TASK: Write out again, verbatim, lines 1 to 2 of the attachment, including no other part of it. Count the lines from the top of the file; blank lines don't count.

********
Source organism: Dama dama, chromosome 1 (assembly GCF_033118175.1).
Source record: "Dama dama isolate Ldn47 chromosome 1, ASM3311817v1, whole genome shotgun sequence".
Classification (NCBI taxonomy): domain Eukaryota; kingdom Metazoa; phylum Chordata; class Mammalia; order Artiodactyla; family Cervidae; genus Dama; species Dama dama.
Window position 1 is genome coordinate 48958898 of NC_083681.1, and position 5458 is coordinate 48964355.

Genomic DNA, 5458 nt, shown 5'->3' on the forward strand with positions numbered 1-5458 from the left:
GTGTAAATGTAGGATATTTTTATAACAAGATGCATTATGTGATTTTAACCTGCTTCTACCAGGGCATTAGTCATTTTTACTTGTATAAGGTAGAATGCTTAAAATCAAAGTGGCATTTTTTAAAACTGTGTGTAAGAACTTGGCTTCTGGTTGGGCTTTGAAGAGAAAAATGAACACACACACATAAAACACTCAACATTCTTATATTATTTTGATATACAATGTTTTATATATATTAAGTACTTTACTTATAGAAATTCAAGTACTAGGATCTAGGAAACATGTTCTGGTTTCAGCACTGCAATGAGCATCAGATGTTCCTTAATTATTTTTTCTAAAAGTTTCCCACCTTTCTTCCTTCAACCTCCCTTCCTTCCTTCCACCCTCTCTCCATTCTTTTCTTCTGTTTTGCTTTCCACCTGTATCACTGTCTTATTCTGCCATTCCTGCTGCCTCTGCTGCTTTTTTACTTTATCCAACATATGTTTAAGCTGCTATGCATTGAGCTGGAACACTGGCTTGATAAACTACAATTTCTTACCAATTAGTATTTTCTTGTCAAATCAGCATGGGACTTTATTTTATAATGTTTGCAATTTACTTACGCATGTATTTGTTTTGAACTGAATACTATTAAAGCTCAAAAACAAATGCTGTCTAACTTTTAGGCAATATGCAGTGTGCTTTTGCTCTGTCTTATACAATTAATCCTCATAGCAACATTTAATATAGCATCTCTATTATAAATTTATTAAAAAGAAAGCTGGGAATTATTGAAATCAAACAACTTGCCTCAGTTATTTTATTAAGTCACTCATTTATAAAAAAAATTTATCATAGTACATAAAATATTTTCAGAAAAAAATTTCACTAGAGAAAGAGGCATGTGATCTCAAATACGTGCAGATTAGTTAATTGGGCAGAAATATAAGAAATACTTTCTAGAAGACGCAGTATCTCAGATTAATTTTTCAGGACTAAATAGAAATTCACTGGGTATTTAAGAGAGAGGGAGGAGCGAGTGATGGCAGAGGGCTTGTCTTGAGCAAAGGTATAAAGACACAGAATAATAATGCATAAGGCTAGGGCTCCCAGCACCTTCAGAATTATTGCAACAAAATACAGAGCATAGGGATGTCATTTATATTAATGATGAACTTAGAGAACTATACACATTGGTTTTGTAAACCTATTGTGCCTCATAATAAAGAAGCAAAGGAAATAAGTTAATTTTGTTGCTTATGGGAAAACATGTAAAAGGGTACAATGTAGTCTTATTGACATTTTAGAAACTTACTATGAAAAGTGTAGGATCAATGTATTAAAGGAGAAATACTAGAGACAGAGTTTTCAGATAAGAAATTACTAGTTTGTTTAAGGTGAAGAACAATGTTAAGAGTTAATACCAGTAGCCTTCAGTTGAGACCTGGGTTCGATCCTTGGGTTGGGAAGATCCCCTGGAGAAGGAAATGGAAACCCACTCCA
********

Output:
Source organism: Dama dama, chromosome 1 (assembly GCF_033118175.1).
Source record: "Dama dama isolate Ldn47 chromosome 1, ASM3311817v1, whole genome shotgun sequence".